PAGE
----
Trump declared last year that he’d turned down an invitation to appear on Oliver’s show. "John Oliver had his people call to ask me to be on his very boring and low rated show. I said 'NO THANKS' Waste of time & energy!" he wrote in quintessentially Trump tweet.
According to Oliver, that simply never happened. No one at his show had invited Trump to be a guest. But Trump doubled down. In a radio interview, he outlandishly maintained that he’d been asked "four or five" times to appear on "Last Week Tonight."
Oliver was rattled.
"It was genuinely destabilizing to be on the receiving end of a lie that confident," he said on air. "I even checked to make sure that no one had even accidentally invited him, and of course, they hadn’t."
Trump’s claim was delivered with such gusto that Oliver began to doubt what he knew to be true, even though he knew Trump was lying.
That’s the power of gaslighting.
This form of psychological abuse typically plays out like so: The gaslighter states something false with such intensity and conviction that whoever is on the receiving end is confused and begins to doubt their own perspective.
The term comes from a 1938 play called Gaslight, in which a husband drives his wife crazy by secretly altering things in her house and making her question her grip on reality.
As Nicole Hemmer eloquently argued in a piece for U.S. News And World Report, Trump is a classic gaslighter -- and his target is all of us. She writes:
Trump is a toxic blend of Barnum and bully. If you’re a good mark, he’s your best friend. But if you catch on to the con, then he starts to gaslight. Ask him a question and he’ll lie without batting an eye. Call him a liar and he’ll declare himself “truthful to a fault.” Confront him with contradictory evidence and he’ll shrug and repeat the fib. Maybe he’ll change the subject. But he’ll never change the lie.
When faced with their brazen lies, gaslighters deny their own statements, change the subject, lash out with insults (think "little" Rubio and "liar" Cruz), act indignant about the accusation, or turn on the messenger -- which, for Trump, is often the national media.
According to Robin Stern, associate director for the Yale Center for Emotional Intelligence and author of The Gaslight Effect: How to Spot and Survive the Hidden Manipulation Others Use to Control Your Life, Trump is exhibiting textbook gaslighting behavior.
"When you don't take responsibility for your actions, or deflect responsibility, or try to undermine the credibility of the person asking you about your actions, that's gaslighting," she said.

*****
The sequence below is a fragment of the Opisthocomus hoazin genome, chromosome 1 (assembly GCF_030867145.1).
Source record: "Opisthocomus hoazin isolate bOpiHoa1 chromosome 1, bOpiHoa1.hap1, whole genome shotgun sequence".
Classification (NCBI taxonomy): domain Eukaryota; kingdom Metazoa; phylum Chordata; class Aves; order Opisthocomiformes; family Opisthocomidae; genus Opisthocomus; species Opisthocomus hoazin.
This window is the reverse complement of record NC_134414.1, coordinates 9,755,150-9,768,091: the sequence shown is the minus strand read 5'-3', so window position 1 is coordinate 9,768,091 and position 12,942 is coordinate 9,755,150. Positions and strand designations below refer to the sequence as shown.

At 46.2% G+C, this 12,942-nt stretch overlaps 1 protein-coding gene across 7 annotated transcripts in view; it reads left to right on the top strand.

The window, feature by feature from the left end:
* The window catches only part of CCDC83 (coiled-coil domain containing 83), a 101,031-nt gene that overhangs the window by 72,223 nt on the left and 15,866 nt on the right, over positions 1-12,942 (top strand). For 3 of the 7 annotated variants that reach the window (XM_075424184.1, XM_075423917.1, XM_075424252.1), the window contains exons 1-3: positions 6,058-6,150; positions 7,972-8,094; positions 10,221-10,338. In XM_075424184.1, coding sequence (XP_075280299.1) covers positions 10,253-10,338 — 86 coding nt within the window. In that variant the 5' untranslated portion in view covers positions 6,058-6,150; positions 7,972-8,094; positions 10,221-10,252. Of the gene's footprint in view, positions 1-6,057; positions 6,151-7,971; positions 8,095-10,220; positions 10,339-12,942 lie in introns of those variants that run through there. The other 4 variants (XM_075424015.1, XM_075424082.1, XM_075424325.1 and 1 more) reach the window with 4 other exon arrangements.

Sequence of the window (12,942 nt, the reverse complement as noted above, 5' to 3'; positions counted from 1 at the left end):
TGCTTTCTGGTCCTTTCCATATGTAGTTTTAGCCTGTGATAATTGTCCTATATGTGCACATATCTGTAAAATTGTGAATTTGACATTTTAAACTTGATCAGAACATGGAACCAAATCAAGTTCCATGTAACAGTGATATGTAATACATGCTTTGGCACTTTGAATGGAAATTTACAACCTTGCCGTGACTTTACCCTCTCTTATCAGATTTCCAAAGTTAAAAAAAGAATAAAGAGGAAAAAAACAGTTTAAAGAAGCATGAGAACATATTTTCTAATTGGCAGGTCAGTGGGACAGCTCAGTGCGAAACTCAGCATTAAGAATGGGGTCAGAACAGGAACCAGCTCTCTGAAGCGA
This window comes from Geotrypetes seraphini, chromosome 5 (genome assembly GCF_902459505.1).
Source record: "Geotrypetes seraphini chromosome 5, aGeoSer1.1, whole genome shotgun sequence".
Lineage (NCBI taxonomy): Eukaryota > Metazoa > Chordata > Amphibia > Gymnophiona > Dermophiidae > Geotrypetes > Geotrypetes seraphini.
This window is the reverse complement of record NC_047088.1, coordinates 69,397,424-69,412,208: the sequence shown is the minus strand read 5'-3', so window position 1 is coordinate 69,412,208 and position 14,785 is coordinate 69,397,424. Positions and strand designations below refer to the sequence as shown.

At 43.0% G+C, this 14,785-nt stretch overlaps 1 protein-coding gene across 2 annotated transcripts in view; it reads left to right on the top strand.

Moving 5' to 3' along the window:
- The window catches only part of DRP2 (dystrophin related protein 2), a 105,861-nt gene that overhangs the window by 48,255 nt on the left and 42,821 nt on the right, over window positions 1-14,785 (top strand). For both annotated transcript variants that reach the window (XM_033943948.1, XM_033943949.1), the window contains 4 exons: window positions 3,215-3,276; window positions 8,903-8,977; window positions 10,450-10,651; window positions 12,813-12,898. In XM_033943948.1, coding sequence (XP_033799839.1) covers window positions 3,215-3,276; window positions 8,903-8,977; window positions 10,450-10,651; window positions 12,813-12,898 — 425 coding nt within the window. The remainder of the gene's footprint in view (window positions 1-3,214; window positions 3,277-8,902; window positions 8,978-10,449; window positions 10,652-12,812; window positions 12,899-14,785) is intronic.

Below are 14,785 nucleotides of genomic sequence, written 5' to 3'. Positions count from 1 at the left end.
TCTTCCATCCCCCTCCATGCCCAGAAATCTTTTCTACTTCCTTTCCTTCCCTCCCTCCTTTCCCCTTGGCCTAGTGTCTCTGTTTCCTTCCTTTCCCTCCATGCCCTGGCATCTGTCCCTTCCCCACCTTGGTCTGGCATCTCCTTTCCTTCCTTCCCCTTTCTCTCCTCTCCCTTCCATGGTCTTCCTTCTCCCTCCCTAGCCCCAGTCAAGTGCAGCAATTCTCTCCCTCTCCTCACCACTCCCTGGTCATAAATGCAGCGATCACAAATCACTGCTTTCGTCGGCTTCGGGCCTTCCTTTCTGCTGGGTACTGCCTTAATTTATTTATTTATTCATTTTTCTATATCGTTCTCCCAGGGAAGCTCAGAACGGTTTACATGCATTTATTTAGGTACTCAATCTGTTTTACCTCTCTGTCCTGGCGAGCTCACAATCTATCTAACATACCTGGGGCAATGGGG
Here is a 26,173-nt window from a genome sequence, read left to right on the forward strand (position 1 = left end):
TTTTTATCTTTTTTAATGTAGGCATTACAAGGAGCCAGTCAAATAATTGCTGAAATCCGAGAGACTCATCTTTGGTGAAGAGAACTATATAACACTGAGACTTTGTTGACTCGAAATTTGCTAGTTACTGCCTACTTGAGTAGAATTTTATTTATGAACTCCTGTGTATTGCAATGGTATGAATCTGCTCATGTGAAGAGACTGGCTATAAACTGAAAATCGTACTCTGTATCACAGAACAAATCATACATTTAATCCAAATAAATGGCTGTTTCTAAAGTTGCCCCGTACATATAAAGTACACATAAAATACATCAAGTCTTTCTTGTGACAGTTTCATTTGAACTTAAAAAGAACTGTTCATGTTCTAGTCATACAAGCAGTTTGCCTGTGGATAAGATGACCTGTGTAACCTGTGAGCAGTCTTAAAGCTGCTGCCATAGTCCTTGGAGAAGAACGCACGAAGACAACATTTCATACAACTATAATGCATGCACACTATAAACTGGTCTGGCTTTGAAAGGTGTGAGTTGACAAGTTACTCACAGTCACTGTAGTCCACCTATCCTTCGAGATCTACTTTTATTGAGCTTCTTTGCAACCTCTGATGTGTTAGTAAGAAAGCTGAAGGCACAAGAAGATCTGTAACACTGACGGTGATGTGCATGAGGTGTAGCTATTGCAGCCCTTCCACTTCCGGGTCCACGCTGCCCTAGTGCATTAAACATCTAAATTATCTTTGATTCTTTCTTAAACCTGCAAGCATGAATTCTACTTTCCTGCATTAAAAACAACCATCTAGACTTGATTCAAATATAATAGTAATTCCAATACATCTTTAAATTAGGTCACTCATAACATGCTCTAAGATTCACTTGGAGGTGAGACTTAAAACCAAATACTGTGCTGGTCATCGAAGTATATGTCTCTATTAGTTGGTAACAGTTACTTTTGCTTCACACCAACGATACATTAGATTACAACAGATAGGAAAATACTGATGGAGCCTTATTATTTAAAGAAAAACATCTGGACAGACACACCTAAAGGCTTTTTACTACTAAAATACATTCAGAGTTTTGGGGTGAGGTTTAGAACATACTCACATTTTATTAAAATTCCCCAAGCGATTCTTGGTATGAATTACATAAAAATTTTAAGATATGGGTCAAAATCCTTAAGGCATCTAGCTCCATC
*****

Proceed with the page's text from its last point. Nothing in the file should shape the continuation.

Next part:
Trump has said a lot of things that are simply untrue, with varying degrees of consequence.
He said the unemployment rate may be 42 percent: Not true. He said he watched thousands of people in Jersey City celebrate on 9/11: Not true. He said there's been "no violence" at campaign rallies, despite plenty of documented evidence to the contrary. He said that Michelle Fields, the reporter who alleged she was assaulted by Trump's campaign manager, must have "made the story up" -- even though others have verified her account and she tweeted a photo of her bruised arm. Even "Trump steaks" aren't what he claims they are.
According to a Politico analysis of a week's worth of his speeches, Trump tells a falsehood, on average, once every five minutes. It's hard to keep up with that many untruths, but Politifact has a good running compilation.
Yet despite his history of patently false statements, neither his opponents nor reporters have had much luck calling him out.
Stern said it's extremely difficult to get gaslighters to take responsibility for their actions, because instead of expressing shame or contrition, they are likely to feign outrage and attack the questioner.
"You might be confronting the person on their own behavior, but they will immediately turn you into the problem," she said. "It can be extremely damaging to your sense of self and psychological stability."
While there’s no particular personality type that is more likely to employ gaslighting, Stern said the technique is often used in abusive relationships.
So what should the country do?
According to Stern, the best way to handle a gaslighter is to disengage and let go of the relationship.
"Confronting the gaslighter can inflame him," she said. "You can not win that power struggle with someone who is invested in gaslighting. With some people, it’s hard to penetrate their system, if not impossible."
With Trump inching ever closer to the GOP nomination, the only way for America to break off the relationship is to show up at the polls and vote him down.
Author: Melissa Jeltsen